Pink Angels

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In the early days they were referred to as “Pink Ladies.”

In 1979, when the Walker Baptist Medical Center Auxiliary Volunteer Services program was formed, it was composed of only a handful of members, all female. It has since grown to over fifty active members, including men and women.

“We do fundraisers to put money back into the hospital,” says President-Elect Marty Staggs. “That money is used for things like Bibles, scholarships for nurses, whatever is needed. They have plans to buy some much needed transport supplies, including wheelchairs.”

Marty is retired from her position as a secretary/bookkeeper at Oakman Elementary School, and currently works in the gift shop. She loves it for the hustle and bustle, and because so many visitors filter through there, making it the hub of the hospital. “I wanted to work in surgery waiting. That was my dream job,” Marty says. “Now I wouldn’t want to work anywhere else than here.”

“I like people,” Marty continues, with a pleasant smile. “I see people come and go here. I worked twenty-two years in the office at Oakman, and I’ve even been blessed to reacquaint myself with some of the students. I’m always flagging somebody down in the hall that I know.”

Diane Fender, a former president of the auxiliary, has worked in surgery waiting for seventeen years. She already had some background in the medical field, having worked at Southern Orthopedic for eleven years. “I’ve seen some sad things,” she says quietly. “But I love it here. I love being able to offer comfort to families, or to just lend an ear.”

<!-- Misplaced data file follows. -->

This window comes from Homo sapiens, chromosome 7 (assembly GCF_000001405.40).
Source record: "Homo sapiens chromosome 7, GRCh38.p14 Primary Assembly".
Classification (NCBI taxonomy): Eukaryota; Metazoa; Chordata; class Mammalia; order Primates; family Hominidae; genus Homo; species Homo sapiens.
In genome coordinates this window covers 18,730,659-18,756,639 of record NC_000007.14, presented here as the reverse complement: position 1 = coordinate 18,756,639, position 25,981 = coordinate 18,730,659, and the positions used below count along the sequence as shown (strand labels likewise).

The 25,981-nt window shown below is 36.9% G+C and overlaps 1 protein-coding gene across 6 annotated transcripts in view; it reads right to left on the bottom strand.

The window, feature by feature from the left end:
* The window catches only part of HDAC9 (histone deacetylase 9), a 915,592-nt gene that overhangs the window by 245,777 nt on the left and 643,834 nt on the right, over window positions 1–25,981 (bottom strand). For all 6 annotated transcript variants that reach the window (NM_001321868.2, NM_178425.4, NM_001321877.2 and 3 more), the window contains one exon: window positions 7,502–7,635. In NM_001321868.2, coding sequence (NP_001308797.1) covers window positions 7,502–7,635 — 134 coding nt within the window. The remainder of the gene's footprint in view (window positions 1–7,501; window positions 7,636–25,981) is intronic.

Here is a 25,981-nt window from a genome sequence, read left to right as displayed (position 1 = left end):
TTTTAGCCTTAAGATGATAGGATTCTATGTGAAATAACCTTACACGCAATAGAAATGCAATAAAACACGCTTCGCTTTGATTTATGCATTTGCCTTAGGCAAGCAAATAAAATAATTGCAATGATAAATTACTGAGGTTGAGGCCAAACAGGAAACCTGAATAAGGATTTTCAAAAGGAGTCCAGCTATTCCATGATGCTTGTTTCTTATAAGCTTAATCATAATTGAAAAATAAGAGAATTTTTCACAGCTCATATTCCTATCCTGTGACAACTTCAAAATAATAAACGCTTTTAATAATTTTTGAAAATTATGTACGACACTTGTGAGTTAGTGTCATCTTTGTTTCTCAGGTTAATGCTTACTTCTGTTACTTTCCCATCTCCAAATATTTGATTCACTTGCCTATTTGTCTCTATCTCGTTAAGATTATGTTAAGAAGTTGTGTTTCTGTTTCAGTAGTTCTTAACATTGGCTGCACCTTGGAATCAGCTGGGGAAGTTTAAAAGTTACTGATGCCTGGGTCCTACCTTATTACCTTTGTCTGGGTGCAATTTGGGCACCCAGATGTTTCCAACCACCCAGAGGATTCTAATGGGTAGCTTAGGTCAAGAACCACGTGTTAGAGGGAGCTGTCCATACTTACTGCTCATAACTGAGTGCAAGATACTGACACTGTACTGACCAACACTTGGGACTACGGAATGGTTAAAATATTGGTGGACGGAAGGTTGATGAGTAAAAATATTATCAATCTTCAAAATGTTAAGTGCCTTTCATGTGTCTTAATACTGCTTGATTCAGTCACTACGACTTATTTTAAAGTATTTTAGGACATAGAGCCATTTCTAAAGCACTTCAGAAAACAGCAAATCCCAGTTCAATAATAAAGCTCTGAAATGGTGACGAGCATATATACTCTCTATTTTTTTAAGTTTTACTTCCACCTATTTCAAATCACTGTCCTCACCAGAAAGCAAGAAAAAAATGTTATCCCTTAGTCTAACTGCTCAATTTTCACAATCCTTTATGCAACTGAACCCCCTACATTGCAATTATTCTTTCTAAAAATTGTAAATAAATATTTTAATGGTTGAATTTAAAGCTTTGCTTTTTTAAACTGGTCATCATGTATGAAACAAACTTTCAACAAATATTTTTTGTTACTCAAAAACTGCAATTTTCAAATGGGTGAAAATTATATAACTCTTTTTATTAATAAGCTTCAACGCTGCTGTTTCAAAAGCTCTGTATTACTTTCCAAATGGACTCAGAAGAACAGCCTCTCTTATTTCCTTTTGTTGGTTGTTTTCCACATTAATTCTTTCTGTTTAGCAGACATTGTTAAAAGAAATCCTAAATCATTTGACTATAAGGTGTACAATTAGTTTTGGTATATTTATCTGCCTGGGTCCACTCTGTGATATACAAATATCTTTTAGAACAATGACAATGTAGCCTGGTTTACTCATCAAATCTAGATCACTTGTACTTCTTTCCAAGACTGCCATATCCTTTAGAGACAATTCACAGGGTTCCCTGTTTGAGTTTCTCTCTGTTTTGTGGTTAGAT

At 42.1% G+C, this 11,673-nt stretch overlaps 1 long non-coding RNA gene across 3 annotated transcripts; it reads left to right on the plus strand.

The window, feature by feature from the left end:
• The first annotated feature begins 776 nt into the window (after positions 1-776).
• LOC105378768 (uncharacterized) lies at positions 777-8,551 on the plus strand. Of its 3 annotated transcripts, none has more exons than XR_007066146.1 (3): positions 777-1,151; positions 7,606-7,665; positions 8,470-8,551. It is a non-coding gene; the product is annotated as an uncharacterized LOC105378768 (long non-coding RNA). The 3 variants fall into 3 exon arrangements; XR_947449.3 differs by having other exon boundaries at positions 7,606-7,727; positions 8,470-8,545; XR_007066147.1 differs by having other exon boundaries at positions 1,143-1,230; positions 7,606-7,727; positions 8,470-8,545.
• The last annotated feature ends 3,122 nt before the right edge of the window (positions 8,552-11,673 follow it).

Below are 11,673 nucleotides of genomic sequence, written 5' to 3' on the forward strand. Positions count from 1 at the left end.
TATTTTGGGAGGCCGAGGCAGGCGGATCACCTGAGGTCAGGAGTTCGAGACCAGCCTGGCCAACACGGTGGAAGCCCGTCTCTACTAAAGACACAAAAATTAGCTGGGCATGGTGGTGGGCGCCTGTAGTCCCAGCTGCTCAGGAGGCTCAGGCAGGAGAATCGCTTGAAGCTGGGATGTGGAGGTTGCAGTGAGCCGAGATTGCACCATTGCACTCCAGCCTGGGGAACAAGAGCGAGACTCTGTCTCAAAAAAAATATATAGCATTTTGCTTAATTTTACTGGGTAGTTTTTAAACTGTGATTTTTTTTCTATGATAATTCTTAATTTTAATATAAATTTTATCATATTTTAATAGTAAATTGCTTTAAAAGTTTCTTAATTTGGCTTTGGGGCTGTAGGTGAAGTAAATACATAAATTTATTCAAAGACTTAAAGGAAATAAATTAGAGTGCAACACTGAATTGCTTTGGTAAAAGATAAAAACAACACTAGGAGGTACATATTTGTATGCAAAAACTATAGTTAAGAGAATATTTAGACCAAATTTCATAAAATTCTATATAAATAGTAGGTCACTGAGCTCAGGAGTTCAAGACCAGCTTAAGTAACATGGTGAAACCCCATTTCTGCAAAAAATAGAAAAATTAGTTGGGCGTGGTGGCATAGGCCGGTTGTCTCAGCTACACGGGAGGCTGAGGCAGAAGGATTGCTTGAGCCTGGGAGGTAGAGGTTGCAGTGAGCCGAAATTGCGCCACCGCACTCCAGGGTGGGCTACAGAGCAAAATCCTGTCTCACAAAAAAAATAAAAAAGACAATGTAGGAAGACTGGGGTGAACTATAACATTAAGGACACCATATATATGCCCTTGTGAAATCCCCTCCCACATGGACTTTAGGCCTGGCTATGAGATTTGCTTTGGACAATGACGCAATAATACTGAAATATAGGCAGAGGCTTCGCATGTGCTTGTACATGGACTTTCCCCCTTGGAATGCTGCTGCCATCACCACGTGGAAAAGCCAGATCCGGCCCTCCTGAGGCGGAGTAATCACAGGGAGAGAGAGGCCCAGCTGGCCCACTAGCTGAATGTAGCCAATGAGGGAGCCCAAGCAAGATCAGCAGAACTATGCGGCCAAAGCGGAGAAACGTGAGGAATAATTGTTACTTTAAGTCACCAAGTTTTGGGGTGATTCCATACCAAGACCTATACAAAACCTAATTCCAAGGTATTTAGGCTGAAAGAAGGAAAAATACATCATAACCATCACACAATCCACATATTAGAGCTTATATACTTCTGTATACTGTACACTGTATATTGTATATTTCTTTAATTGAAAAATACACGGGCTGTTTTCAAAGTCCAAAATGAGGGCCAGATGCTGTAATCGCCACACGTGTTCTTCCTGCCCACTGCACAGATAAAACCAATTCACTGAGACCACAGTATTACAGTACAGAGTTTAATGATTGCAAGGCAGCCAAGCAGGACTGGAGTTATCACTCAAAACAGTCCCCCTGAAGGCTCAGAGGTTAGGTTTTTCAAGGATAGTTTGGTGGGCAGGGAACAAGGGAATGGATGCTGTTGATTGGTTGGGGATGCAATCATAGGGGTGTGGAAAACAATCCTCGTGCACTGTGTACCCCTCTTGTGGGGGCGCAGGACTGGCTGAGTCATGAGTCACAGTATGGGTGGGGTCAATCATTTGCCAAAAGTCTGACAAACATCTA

If your child has ever been comforted by a teddy bear before having surgery, you can thank Diane Fender for starting that program. “I knew they needed something, so I came up with the idea of giving them a teddy bear, and we invited each child to name it. We’ve seen children being wheeled out to have surgery, still holding on to their new teddy bear.”

Though the teddy bear program is no longer active, the volunteers have found other ways to be helpful and show they care. “Every newborn baby here gets a New Testament Bible,” says Marty.

She relates one heart-warming experience that she says is definitely her most memorable. “There was one time when we had delivered a Bible to a newborn. The mom and dad were there in the room, and the dad just came over, and hugged me, and he said ‘thank you’.”

Marty says the gesture of giving the Bibles has made a difference. “It has broken down barriers, even with people who don’t speak English. Sometimes they are reluctant to accept it, until they understand it doesn’t cost them anything.”

There are other ways Volunteer Services has helped: adopting a patient by doing little things for them, such as putting a Christmas tree in their room, providing jackets and scarves for the Walker Geriatric Unit, capes for the Breast Center, and helping to find clothes for children who have been removed from their families.

Currently there are approximately 54 active volunteers, though that number tends to fluctuate every year. “We’re always looking for a few good men and women,” Marty says.

“Just volunteer,” Diane says. “They really depend on us.” 78

For more information on being a volunteer, contact Anna Harbison, Coordinator of Volunteer Services at 205-387-4025.

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